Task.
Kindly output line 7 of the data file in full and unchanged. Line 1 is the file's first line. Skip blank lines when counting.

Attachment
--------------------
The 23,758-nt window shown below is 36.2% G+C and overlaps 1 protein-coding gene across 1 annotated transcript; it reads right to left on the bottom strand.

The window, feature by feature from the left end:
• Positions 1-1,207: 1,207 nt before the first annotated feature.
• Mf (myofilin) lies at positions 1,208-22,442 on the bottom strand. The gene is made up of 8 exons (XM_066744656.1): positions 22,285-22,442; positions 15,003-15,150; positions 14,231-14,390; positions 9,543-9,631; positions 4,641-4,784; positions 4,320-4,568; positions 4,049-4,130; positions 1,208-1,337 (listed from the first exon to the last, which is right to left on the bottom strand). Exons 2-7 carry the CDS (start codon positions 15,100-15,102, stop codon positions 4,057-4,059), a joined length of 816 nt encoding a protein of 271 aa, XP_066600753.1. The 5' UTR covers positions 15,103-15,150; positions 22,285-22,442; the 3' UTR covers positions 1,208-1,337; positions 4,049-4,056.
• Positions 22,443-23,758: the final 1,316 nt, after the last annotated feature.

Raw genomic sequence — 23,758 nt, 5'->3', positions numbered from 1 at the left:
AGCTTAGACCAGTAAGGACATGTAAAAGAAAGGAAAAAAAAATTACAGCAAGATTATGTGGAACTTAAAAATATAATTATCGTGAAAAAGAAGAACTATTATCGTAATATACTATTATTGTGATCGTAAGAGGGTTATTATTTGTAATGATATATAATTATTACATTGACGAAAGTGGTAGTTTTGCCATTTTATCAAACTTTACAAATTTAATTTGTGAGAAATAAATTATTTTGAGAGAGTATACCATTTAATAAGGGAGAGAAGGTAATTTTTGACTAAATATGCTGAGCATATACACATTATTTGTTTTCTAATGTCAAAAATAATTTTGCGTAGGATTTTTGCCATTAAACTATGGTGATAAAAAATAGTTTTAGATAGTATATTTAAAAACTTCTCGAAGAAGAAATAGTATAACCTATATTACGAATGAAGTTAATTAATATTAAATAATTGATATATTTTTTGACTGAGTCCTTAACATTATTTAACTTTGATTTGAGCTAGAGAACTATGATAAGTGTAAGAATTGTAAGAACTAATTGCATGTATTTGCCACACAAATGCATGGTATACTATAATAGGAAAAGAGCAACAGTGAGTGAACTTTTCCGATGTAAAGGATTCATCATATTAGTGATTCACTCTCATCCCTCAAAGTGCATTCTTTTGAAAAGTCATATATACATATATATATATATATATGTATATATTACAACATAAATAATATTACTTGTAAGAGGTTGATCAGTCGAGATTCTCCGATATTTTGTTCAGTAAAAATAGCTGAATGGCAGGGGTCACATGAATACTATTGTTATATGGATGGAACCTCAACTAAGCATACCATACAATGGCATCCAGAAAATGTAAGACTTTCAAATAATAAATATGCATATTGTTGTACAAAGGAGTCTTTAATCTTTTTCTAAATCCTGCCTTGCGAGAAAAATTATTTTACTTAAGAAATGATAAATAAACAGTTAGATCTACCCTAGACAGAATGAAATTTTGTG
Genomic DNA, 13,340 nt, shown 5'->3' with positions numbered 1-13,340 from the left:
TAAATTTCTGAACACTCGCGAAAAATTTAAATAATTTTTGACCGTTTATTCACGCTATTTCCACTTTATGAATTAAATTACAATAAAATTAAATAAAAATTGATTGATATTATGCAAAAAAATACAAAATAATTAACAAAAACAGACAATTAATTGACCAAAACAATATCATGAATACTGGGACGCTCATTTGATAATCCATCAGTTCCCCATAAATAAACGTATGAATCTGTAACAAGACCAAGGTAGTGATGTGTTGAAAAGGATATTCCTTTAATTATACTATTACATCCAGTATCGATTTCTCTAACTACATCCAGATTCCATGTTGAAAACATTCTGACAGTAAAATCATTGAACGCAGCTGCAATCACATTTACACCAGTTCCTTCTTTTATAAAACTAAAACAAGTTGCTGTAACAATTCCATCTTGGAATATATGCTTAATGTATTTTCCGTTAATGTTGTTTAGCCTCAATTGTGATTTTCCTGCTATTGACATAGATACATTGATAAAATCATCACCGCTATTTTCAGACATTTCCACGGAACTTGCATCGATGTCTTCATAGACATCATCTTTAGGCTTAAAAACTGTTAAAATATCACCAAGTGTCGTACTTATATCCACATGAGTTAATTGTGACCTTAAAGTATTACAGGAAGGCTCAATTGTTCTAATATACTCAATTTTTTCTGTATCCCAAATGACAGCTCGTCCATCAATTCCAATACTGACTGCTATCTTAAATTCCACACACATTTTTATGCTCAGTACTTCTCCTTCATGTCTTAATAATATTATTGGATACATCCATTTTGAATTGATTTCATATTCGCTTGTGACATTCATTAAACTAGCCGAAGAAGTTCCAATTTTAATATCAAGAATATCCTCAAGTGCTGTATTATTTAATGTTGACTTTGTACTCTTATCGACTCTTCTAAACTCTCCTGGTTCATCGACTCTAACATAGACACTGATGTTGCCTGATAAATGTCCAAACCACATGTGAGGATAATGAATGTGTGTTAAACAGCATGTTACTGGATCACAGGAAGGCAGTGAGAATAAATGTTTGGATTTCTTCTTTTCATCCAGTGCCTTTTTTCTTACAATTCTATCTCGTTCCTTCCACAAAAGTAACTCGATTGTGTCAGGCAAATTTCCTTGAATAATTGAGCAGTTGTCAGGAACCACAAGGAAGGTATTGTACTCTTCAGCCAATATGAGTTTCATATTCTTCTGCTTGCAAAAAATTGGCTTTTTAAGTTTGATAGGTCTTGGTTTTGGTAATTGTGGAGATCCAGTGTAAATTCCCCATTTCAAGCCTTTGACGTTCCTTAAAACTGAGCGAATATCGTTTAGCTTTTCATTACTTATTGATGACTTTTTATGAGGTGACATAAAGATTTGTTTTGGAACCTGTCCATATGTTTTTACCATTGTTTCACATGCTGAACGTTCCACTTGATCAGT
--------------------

AGCTTAGACCAGTAAGGACATGTAAAAGAAAGGAAAAAAAAATTACAGCAAGATTATGTGGAACTTAAAAATATAATTATCGTGAAAAAGAAGAACTATTATCGTAATATACTATTATTGTGATCGTAAGAGGGTTATTATTTGTAATGATATATAATTATTACATTGACGAAAGTGGTAGTTTTGCCATTTTATCAAACTTTACAAATTTAATTTGTGAGAAATAAATTATTTTGAGAGAGTATACCATTTAATAAGGGAGAGAAGGTAATTTTTGACTAAATATGCTGAGCATATACACATTATTTGTTTTCTAATGTCAAAAATAATTTTGCGTAGGATTTTTGCCATTAAACTATGGTGATAAAAAATAGTTTTAGATAGTATATTTAAAAACTTCTCGAAGAAGAAATAGTATAACCTATATTACGAATGAAGTTAATTAATATTAAATAATTGATATATTTTTTGACTGAGTCCTTAACATTATTTAACTTTGATTTGAGCTAGAGAACTATGATAAGTGTAAGAATTGTAAGAACTAATTGCATGTATTTGCCACACAAATGCATGGTATACTATAATAGGAAAAGAGCAACAGTGAGTGAACTTTTCCGATGTAAAGGATTCATCATATTAGTGATTCACTCTCATCCCTCAAAGTGCATTCTTTTGAAAAGTCATATATACATATATATATATATATATGTATATATTACAACATAAATAATATTACTTGTAAGAGGTTGATCAGTCGAGATTCTCCGATATTTTGTTCAGTAAAAATAGCTGAATGGCAGGGGTCACATGAATACTATTGTTATATGGATGGAACCTCAACTAAGCATACCATACAATGGCATCCAGAAAATGTAAGACTTTCAAATAATAAATATGCATATTGTTGTACAAAGGAGTCTTTAATCTTTTTCTAAATCCTGCCTTGCGAGAAAAATTATTTTACTTAAGAAATGATAAATAAACAGTTAGATCTACCCTAGACAGAATGAAATTTTGTG